New Delhi, Aug 24 (Calcutta Tube) On the web site of London-based industrialist Anil Agarwal’s minerals-to-mining group, there is a telling slogan: ‘Sustainable development is key part of Vedanta’s strategy and overall ethos.’
Ironically, it is over environmental concerns that India Tuesday formally rejected its bauxite-mining project in Orissa, after securing an experts committee’s view and legal opinion, despite intense lobbying over the past few days.
But what is this $7.92 billion group all about that seems to unfailingly attract adverse opinion, be it for mining rights for minerals, setting up a new processing units, or for acquisitions made in India’s corporate world?
The group’s holding arm is Vedanta Resources, with five main companies in its fold, all with controlling stake — Sterlite Industries (Maharashtra), Vedanta Aluminium (Orissa), Madras Aluminium (Tamil Nadu), Sesa Goa (Goa) and Konkola Copper Mines (Zambia).
Among them, Sterlite in turn has four companies in its fold — former state-run Bharat Aluminium (Chhattisgarh) and Hindustan Zinc (Rajasthan), Sterlite Energy (Maharashtra) and Copper Mines of Tasmania (Australia).
The group — which today has 30,000 people on its rolls — saw its real journey begin in 1976, when Agarwal gave a proper corporate shape and structure to a small family-owned scrap metals business and decided to concentrate on mining and minerals industries.
‘India is a fast-emerging and attractive resource destination,’ said 56-year-old Agarwal while reflecting on what has been his corporate philosophy, or ‘vedanta’, all along his 30-year journey in the country’s and global corporate world.
‘We believe our strategy and business objectives will harness India’s high-quality wealth of mineral resources at low costs of development, positioning it as a leader on the global metals and mining map,’ Agarwal, ranked 113th on Forbes rich list, added.
He named his company Sterlite Industries in 1986 and two years later went for an initial public offer in India. He made some forays into other areas, such as making optic fibre cables, but the core area remained the metals business.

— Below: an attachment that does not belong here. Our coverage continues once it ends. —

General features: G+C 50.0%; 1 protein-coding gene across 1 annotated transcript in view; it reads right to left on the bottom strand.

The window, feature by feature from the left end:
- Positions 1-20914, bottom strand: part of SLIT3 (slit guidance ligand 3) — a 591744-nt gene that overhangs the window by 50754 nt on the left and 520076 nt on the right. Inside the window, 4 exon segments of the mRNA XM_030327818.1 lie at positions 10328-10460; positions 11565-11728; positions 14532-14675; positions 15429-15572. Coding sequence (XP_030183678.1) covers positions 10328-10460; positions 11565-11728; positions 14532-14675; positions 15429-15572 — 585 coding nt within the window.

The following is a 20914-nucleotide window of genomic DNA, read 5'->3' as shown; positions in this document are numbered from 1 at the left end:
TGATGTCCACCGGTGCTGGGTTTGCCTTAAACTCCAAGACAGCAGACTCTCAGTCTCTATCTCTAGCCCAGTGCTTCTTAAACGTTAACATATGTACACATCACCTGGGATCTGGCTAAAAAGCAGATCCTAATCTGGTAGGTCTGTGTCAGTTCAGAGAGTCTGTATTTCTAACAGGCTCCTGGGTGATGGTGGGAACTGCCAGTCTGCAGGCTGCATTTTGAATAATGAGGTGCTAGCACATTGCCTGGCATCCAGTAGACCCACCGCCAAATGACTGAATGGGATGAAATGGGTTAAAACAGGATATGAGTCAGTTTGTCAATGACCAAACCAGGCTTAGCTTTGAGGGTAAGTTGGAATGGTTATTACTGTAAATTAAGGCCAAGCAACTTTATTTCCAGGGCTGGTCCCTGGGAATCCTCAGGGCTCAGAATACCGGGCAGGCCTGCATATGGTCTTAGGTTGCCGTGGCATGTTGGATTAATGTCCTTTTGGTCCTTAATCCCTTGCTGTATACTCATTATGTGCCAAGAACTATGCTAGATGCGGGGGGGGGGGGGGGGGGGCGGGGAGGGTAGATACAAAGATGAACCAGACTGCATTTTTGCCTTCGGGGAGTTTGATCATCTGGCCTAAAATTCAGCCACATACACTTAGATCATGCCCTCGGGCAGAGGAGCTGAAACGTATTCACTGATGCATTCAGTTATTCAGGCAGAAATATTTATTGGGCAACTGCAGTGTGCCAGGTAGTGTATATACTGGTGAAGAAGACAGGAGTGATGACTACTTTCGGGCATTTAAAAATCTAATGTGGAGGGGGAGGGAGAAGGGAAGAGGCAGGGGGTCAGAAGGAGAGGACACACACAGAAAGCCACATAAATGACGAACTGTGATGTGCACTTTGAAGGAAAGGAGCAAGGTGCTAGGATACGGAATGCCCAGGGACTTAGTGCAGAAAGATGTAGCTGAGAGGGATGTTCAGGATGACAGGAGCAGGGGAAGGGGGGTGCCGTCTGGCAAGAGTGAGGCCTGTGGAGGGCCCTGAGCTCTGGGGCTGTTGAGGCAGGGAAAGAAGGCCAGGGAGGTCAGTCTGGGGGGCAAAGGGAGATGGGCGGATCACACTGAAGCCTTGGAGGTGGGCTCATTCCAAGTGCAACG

Then followed a spate of acquisitions both in India and overseas — and with it came the controversies, since many of them, such as Bharat Aluminium and Hindustan Zinc, involved public sector undertakings over which there was much resistance, mainly political.
The Church of England even sold its holding in his London-listed Vedanta Resources, saying it was not particularly satisfied with the company’s respect for human rights, specifically, the treatment of tribes people in eastern India.
The latest in this area of buy-outs, and controversy, was the announcement last week of a deal to acquire up to 60 percent of British energy giant Cairn’s Indian arm — which is into oil and gas exploration — for around a whopping $9.5 billion.
Despite this hullabaloo, the company also had several distinctions. Notably, in 2003, it became the first Indian company to list on the London Stock Exchange and also floated several eyebrow-raising bonds issues — like the one in 2008 to raise $1.25 billion.
In fact, in every business the group operates in India it is either the largest or enjoys the second place. Globally, its copper smelter is among top 10 in the world and Hindustan Zinc is the fifth largest producer of the commodity.
But all this has not stopped criticisms, neither at home nor in the countries in which he operates — not even his pledge to give away as much as 75 percent of his personal wealth, estimated at around $6.4 billion, in charity.